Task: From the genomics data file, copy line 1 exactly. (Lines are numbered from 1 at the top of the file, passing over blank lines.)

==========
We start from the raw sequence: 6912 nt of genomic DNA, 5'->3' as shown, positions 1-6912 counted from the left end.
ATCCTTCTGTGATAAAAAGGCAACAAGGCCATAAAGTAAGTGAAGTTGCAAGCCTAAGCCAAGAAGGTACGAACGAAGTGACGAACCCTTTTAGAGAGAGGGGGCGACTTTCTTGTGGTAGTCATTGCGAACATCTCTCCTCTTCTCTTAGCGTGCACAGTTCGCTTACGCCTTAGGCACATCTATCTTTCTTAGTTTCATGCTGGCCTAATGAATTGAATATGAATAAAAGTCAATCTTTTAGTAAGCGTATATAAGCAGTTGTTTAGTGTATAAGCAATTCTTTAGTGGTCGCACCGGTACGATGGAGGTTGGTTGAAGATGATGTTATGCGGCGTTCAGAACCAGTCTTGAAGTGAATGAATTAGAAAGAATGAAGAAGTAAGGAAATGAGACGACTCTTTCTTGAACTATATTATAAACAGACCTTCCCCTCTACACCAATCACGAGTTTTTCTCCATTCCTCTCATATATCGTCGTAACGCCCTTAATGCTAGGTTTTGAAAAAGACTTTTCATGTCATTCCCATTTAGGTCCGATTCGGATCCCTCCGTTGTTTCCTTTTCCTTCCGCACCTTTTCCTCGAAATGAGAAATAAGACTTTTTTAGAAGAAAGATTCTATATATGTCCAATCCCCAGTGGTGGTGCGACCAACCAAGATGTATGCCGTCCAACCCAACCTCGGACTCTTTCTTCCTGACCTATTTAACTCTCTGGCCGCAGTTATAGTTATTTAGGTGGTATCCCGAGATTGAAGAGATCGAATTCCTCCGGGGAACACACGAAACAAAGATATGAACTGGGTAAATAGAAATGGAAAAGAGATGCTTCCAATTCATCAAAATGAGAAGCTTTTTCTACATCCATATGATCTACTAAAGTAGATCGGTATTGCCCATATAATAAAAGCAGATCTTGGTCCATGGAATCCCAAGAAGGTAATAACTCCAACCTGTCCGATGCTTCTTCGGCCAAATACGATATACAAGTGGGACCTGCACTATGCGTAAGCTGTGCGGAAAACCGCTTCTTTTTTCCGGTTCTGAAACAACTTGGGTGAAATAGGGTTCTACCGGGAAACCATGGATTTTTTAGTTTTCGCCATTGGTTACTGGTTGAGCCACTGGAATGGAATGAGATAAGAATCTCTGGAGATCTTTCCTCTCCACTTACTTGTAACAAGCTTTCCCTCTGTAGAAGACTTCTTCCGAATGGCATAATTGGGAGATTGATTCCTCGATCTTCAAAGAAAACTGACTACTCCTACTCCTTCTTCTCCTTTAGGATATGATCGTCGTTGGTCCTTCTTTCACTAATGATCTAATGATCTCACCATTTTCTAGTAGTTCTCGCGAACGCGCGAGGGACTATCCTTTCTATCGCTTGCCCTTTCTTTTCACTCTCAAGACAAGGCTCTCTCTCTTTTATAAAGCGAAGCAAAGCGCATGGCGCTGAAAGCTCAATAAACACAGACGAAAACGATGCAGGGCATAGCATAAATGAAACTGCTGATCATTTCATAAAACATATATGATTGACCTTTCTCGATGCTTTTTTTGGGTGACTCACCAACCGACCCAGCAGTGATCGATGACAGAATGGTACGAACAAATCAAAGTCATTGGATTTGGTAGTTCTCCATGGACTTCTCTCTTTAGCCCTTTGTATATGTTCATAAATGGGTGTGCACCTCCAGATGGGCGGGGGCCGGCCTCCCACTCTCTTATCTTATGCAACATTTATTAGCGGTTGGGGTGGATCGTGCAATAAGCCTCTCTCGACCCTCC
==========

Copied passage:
We start from the raw sequence: 6912 nt of genomic DNA, 5'->3' as shown, positions 1-6912 counted from the left end.